Alec Nevala-Lee

Thoughts on art, creativity, and the writing life.

Archive for the ‘Writing’ Category

Love and Rockets

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I’m delighted to share the news that Astounding is a 2019 Hugo Award Finalist for Best Related Work, along with a slate of highly deserving nominees. (The other finalists include Archive of Our Own, a project of the Organization for Transformative Works; the documentary The Hobbit Duology by Lindsay Ellis and Angelina Meehan; An Informal History of the Hugos by Jo Walton; The Mexicanx Initiative Experience at Worldcon 76 by Julia Rios, Libia Brenda, Pablo Defendini, and John Picacio; and Conversations on Writing by Ursula K. Le Guin and David Naimon. It’s a strong ballot, and I’m honored to be counted in such good company.) It feels like the high point of a journey that began with an announcement on this blog more than three years ago, and it isn’t over yet—I’m definitely going to be attending the World Science Fiction Convention in Dublin, which runs from August 15 to 19, and while I don’t know what the final outcome will be, I’m grateful to have made it even this far. The Hugos are an important part of the history that this book explores, and I’m thankful for the chance to be even a tiny piece of that story.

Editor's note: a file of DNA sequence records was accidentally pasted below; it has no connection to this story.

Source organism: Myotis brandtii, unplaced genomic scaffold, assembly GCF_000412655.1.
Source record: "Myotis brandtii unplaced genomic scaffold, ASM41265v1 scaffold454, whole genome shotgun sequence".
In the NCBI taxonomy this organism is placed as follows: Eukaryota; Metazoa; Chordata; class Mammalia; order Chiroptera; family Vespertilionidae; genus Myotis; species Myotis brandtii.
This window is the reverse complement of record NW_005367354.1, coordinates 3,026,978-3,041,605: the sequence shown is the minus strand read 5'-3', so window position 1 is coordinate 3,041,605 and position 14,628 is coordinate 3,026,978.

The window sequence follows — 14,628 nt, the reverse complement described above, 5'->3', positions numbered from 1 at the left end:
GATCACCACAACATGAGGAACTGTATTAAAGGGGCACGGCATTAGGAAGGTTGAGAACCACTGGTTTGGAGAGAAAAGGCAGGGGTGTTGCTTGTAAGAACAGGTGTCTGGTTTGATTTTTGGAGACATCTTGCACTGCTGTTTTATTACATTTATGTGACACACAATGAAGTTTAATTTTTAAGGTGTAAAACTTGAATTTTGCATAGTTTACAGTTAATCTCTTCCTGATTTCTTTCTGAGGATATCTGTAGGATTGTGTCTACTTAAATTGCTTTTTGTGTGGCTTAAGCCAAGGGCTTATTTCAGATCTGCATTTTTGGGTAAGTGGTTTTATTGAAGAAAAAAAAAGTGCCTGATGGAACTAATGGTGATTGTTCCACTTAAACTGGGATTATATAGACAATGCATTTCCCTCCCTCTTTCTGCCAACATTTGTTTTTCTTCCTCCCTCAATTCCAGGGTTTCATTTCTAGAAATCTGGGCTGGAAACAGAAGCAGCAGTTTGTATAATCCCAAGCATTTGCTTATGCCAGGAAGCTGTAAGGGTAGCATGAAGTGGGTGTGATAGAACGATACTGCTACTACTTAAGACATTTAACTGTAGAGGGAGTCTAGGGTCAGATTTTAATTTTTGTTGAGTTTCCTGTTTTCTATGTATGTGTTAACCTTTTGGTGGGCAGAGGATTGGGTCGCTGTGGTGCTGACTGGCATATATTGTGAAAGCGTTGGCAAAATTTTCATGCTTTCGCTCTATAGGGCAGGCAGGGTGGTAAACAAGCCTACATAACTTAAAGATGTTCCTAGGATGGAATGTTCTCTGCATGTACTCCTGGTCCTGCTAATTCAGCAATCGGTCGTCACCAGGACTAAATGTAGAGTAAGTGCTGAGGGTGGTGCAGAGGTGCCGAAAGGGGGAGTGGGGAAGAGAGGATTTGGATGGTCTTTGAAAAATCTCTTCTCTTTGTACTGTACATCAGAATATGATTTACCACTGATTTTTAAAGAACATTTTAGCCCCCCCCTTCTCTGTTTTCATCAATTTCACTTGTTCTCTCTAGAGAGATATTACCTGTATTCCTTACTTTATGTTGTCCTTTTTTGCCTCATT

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April 2, 2019 at 9:01 am

Writing the future in Oak Park

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I just wanted to mention that there are still a few slots available for a workshop that I’m teaching tomorrow—modestly titled “Writing Science Fiction that Sells”—at the house of my friend Mary Anne Mohanraj in Oak Park, Illinois. Here’s the full description:

Saturday January 26
332 Wisconsin Avenue, Oak Park, IL
9:00-10:30am: Writing Science Fiction that Sells

Science fiction offers a thriving audience for short stories, but it can be hard for beginners to break into professional markets, and even established writers can have trouble making consistent sales. We’ll discuss strategies for writing stories that are compelling from the very first page, based on the principles of effective characterization, plot structure, and worldbuilding, with examples drawn from a wide range of authors and publications. During the class, Alec will plot out the opening of an original SF story, based on ideas generated by participants. Members will also have the option of submitting a short story for critique.